Reverse DNS Manager

October 22, 2003 12:46 am

Available now off the Member’s Overview page is the Reverse DNS Configuration Manager (look near the “Network Information” button — there is a link to it). It is fairly bare-bones at the moment, but get’s the job done.

[b]Requirements[/b]

Your reverse DNS hostname must first forward resolve to one of your IPs. I couldn’t find any RFC’s to back me up on this, but this is the way I want it. 😈 After you perform the lookup in the RDNS Manager, it will present you with the option to make this the reverse for the IP address.

[b]Delay and Propagation[/b]

We rebuild the zone files every 6 hours. ThePlanet syncs with our zones every hour. Hurricane Electric seems rather random, so I’ll setup notifies for them.

Thanks, and enjoy!
-Chris

21 Responses

  1. This is absolutely fantastic Chris!

    It is the first thing on my wish-list which I was about to post!

    Great job 🙂

  2. i must be missing something but i cannot edit my reverse all it does is show me what my current ip addresses reverse to if im missing something please tell me 😆

  3. oooh nice 😀

  4. [quote:c72b4f3301=”faded”]i must be missing something but i cannot edit my reverse all it does is show me what my current ip addresses reverse to if im missing something please tell me :lol:[/quote]

    Set the ip address you want your host to resolve to in your name server, then when you type in the hostname in chris’s script – it will do a lookup and use whichever linode ip it resolves into for the reverse dns…

    i think i explained that okay 8)

  5. Cool — here’s an example:

    Let’s say your Linode has an IP address of 10.0.0.44, and you’ve registered “example.com” and have DNS serving it up somewhere.

    You want “mylinode.example.com” to be the reverse for your IP.

    First you’ve got to make mylinode.example.com resolve to 10.0.0.44 in your DNS server…

    Then, go into the RDNS manager, lookup “mylinode.example.com” and it will perform a forward lookup. It finds that the hostname resolves to one of your IP addresses, and then asks you if you want to use it as the reverse for 10.0.0.44. You answer “Yes”.

    Done 🙂

    Make sense?

    I need to put instructions on that page 🙂

    -Chris

  6. …but there’s one thing I don’t understand about this feature — why would I want to use it?

    I use ZoneEdit to control my two domains; is this something I would use in addition to ZoneEdit or in replacement of it?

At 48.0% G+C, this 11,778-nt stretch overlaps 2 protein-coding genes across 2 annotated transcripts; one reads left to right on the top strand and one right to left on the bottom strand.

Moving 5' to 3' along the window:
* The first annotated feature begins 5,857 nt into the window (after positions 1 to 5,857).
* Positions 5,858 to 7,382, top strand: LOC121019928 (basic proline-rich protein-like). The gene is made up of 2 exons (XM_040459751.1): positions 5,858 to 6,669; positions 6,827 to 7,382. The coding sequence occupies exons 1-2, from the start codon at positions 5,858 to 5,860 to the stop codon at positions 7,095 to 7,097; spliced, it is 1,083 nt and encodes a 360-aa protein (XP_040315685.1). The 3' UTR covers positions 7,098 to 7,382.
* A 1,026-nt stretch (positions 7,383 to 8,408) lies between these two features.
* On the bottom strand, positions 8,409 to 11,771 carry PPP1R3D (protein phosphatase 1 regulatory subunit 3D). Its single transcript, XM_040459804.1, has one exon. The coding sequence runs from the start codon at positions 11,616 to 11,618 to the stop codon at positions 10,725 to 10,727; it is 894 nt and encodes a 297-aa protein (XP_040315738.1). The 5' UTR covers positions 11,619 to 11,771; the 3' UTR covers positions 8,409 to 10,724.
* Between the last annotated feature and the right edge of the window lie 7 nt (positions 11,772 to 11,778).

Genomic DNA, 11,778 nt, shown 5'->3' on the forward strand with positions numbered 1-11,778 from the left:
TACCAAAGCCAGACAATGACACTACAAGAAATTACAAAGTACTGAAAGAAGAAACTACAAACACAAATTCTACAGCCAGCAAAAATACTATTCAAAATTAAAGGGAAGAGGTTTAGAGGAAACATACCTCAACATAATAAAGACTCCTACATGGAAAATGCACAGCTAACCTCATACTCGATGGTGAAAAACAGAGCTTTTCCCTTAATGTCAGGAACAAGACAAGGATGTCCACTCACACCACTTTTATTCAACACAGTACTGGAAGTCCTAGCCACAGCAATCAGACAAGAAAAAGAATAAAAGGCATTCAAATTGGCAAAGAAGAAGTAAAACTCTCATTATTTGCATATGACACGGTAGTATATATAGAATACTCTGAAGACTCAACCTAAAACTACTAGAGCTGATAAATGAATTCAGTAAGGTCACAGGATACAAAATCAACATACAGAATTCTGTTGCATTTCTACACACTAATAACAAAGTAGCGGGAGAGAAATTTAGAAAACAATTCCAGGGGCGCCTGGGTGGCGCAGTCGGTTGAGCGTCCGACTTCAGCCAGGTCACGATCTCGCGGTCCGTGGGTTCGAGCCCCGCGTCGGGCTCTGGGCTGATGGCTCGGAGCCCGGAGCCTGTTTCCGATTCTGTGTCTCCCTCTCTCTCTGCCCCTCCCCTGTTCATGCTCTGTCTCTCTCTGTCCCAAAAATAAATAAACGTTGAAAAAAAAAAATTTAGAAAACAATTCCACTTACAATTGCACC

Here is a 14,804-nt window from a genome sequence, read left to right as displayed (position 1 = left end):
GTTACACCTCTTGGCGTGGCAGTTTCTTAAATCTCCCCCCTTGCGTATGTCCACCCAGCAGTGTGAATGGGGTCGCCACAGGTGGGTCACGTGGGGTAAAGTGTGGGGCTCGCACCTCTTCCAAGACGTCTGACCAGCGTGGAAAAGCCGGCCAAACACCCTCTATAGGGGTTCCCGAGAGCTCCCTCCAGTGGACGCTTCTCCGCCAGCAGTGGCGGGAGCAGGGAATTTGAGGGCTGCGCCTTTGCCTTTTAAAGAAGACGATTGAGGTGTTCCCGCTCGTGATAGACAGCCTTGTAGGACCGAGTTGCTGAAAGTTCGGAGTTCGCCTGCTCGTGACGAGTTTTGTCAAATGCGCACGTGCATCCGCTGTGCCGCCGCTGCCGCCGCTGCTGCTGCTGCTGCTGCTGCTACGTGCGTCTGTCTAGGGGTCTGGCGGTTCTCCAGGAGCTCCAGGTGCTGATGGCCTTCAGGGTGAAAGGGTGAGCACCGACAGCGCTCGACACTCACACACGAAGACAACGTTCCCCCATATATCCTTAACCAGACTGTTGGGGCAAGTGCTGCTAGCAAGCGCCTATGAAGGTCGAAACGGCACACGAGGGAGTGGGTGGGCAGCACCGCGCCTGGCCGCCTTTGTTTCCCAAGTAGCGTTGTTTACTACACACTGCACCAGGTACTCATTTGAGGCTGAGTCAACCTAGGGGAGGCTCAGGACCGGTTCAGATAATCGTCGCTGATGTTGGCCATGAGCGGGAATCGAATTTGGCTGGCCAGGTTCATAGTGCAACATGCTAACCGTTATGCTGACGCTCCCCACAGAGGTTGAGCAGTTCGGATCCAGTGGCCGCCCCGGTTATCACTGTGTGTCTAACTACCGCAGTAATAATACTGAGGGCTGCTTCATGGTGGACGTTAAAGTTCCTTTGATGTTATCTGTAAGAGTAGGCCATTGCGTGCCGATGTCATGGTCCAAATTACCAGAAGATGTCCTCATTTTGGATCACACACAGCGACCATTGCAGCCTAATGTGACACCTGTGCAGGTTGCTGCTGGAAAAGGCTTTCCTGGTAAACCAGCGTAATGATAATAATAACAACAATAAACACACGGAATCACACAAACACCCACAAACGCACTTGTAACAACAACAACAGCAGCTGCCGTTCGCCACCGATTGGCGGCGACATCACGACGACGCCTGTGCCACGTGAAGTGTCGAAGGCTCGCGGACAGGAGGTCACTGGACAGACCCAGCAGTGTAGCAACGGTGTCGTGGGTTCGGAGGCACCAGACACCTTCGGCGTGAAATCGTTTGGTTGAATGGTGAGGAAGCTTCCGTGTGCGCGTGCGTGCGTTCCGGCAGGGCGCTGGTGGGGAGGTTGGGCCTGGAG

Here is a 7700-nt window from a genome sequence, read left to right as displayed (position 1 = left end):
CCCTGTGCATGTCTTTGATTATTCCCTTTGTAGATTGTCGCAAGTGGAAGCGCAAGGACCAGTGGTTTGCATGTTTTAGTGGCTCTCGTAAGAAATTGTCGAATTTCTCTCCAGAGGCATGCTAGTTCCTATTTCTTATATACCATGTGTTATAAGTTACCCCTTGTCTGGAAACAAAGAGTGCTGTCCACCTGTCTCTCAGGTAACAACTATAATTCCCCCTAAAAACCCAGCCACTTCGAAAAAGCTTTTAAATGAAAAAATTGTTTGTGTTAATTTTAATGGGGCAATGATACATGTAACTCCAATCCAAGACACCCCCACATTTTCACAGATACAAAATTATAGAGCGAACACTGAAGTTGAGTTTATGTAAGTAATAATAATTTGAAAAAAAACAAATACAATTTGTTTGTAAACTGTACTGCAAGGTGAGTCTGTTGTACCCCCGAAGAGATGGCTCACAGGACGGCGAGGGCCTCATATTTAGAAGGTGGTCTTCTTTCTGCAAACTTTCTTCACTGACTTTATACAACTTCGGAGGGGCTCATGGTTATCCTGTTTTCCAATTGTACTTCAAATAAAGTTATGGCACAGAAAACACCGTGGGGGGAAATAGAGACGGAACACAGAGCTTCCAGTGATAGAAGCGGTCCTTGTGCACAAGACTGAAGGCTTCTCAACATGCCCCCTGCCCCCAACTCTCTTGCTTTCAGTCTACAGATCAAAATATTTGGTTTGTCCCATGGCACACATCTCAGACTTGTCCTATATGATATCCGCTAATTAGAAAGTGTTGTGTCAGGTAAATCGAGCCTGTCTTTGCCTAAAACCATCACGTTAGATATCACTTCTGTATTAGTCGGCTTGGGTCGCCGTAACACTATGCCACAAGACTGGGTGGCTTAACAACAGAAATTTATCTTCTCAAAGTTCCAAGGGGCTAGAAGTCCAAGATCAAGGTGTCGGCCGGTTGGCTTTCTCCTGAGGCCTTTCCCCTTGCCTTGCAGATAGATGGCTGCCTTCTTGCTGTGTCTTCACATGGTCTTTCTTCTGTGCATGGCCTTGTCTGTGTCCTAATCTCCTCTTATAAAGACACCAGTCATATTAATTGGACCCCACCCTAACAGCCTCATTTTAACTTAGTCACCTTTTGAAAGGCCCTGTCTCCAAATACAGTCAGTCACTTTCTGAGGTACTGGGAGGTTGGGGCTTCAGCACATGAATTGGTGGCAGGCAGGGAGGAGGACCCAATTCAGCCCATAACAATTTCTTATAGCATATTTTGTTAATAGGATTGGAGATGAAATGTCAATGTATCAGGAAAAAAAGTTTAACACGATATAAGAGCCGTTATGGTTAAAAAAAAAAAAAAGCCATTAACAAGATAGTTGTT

7. This would be in addition to zoneedit.com….

    zoneedit is for forward resolving, going from name to ip. This is for reverse resolving, going from ip to name. For example type ‘host <yourip>’ and you should get a members.linode.com address.

  8. [quote:c3fd31fecd=”mikegrb”]This would be in addition to zoneedit.com….

    zoneedit is for forward resolving, going from name to ip. This is for reverse resolving, going from ip to name. For example type ‘host <yourip>’ and you should get a members.linode.com address.[/quote]

    So, again proving that my density approaches that of a black hole…why would I want to do this?

    ZoneEdit sends everyone going to officemechanic.com (plus a few subdomains) to the IP of my linode.

    What purpose does reverse resolving in this manner serve? I can understand using reverse DNS to track down spammers or something, but I already *know* what my IP and hostname are. What simple and obvious thing am I completely overlooking?

  9. Well IRC is one example. Just about any service with a log, http, ftp, ssh, etc generally has an option of doing a reverse lookup on IPs that connect for use in logs. Mail it can be used for by the server itself. For example to determine if that server really should be sending mail for that domain… though that last one if pushing it. They are useful for traceroutes as well because names are generally somewhat descriptive. I know there are many many more but there’s a few to give you an idea.

  10. Anything that originates from your Linode originates from your IP address, not your domain names. The remote servers your Linode connects to might perform a reverse dns lookup on your IP, perhaps to place the resolved hostname inside the logs instead of just the raw IP (for example, apache’s access_log can do this so webalizer doesn’t have to).

    Mail that goes through your Linode out to another provider will likely contain the reverse DNS hostname of your Linode in it’s headers. By default, it would be the li[123]-[20-255].members.linode.com format. By customizing the reverse dns, I guess it looks more professional (not in some cases, see below), or more of a vanity thing. There are some instances where a correct or matching reverse-dns is required, but mostly you can get away with “just having one” in the first place.

    IRC users like it because when they join a channel, it’ll normally announce to the room “luser@my.dialup.isp.com has joined”. But, connecting through their Linode with a custom reverse dns makes em look bad ass, for example: “caker@whos.got.a.bigantenna.com has joined”. Cool, huh?